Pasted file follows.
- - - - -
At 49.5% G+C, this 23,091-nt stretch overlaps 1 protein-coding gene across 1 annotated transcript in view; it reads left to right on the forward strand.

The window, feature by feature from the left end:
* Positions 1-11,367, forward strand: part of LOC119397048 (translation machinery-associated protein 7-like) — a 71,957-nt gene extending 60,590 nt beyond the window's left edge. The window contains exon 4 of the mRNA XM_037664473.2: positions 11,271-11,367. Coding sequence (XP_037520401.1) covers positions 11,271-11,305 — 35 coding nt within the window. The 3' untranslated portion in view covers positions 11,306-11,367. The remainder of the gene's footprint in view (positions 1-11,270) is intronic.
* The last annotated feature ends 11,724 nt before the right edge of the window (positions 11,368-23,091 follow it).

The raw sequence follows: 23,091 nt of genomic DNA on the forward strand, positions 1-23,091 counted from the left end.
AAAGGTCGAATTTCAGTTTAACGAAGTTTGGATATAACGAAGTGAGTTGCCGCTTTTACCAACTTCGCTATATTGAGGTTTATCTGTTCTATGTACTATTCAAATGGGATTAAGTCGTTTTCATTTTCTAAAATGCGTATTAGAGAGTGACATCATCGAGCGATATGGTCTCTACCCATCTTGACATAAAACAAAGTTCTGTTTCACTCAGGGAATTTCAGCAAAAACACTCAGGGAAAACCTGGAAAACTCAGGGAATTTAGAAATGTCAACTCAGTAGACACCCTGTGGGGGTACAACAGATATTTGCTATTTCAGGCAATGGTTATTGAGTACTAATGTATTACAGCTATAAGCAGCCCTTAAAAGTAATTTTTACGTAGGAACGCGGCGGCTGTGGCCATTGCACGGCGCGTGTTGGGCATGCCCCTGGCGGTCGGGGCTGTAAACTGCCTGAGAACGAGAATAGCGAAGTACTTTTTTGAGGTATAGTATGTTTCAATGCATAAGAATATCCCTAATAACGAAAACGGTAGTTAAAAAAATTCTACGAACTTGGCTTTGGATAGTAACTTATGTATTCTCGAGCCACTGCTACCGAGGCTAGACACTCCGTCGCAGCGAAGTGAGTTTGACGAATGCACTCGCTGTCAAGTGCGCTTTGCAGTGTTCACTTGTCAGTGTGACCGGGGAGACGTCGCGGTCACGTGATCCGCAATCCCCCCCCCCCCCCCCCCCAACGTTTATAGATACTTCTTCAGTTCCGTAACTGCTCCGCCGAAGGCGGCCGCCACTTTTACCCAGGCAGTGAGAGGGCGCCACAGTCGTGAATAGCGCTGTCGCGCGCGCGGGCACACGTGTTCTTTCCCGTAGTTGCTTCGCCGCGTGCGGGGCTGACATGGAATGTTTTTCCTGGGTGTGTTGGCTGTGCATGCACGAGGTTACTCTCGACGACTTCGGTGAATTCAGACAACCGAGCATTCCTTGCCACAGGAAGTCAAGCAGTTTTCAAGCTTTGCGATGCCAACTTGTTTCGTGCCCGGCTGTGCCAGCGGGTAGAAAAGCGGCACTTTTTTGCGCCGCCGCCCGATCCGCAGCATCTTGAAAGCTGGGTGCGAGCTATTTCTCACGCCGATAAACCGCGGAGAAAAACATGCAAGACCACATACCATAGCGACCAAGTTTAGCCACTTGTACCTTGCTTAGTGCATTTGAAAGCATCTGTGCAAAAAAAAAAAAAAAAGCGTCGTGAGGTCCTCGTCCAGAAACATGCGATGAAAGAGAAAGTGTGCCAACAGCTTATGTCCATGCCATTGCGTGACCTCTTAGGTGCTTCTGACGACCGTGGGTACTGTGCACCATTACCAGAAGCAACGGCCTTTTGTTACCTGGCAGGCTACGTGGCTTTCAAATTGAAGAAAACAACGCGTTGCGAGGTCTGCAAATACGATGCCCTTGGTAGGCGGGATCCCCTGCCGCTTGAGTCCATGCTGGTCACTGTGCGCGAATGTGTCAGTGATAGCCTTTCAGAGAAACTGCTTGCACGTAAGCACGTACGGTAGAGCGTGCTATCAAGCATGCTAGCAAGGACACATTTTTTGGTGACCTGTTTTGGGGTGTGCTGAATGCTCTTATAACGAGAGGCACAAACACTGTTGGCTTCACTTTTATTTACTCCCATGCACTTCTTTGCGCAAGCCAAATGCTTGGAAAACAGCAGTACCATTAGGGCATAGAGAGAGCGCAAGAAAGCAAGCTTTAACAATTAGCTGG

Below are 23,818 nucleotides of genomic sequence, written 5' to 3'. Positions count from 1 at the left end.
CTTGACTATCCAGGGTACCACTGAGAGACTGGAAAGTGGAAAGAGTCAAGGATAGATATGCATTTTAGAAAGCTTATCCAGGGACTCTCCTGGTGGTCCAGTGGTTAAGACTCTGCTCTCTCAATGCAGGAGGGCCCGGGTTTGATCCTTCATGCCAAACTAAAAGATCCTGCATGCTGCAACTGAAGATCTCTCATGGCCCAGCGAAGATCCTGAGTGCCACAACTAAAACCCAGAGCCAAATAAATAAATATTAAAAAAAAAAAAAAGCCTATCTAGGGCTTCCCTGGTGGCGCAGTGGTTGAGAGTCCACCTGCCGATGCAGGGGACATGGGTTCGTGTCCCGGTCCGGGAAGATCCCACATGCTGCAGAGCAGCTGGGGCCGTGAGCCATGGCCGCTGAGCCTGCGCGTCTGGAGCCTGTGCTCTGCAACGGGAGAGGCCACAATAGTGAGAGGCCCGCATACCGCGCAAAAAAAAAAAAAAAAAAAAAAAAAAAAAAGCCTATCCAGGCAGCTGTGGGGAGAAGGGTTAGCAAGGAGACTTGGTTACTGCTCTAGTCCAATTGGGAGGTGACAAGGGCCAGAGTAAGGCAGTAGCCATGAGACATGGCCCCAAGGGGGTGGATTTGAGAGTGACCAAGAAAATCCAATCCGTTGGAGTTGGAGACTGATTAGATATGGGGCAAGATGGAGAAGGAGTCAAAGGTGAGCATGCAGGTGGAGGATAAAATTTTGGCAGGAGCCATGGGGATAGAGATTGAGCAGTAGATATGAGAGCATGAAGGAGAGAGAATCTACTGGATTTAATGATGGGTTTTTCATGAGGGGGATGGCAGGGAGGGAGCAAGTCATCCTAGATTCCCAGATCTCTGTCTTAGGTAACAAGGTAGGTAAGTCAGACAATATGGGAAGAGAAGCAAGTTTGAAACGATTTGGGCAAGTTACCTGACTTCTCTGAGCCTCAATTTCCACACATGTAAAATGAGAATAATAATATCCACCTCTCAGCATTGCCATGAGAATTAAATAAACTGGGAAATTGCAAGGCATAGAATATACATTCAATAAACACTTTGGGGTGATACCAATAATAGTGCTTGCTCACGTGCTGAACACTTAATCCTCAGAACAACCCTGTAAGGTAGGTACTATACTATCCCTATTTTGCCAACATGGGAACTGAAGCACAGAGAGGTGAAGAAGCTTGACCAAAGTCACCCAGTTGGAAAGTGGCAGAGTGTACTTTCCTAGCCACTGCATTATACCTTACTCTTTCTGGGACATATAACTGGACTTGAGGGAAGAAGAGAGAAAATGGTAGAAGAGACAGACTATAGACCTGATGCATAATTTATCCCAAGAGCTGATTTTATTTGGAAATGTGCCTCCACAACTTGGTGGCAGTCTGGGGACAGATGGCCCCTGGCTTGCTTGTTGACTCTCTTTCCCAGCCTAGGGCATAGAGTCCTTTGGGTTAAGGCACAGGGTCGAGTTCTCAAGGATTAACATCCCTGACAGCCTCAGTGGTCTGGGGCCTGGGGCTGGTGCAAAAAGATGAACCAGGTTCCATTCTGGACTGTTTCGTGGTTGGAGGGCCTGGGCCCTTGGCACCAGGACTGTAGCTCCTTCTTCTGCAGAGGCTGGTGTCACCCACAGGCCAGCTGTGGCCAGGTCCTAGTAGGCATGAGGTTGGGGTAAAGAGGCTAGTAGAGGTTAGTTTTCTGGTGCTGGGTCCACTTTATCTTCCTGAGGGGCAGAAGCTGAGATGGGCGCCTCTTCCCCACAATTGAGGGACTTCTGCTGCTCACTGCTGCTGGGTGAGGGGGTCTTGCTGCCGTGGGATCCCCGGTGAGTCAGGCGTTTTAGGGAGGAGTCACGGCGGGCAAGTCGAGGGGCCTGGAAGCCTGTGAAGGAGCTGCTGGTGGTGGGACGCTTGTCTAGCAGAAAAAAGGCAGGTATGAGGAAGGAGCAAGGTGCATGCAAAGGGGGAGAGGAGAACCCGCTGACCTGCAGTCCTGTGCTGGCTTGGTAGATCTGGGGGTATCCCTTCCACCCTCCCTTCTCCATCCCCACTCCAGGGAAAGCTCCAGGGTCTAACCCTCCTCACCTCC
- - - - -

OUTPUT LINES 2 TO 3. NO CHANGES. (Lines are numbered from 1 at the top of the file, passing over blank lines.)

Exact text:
The window, feature by feature from the left end:
* Positions 1-11,367, forward strand: part of LOC119397048 (translation machinery-associated protein 7-like) — a 71,957-nt gene extending 60,590 nt beyond the window's left edge. The window contains exon 4 of the mRNA XM_037664473.2: positions 11,271-11,367. Coding sequence (XP_037520401.1) covers positions 11,271-11,305 — 35 coding nt within the window. The 3' untranslated portion in view covers positions 11,306-11,367. The remainder of the gene's footprint in view (positions 1-11,270) is intronic.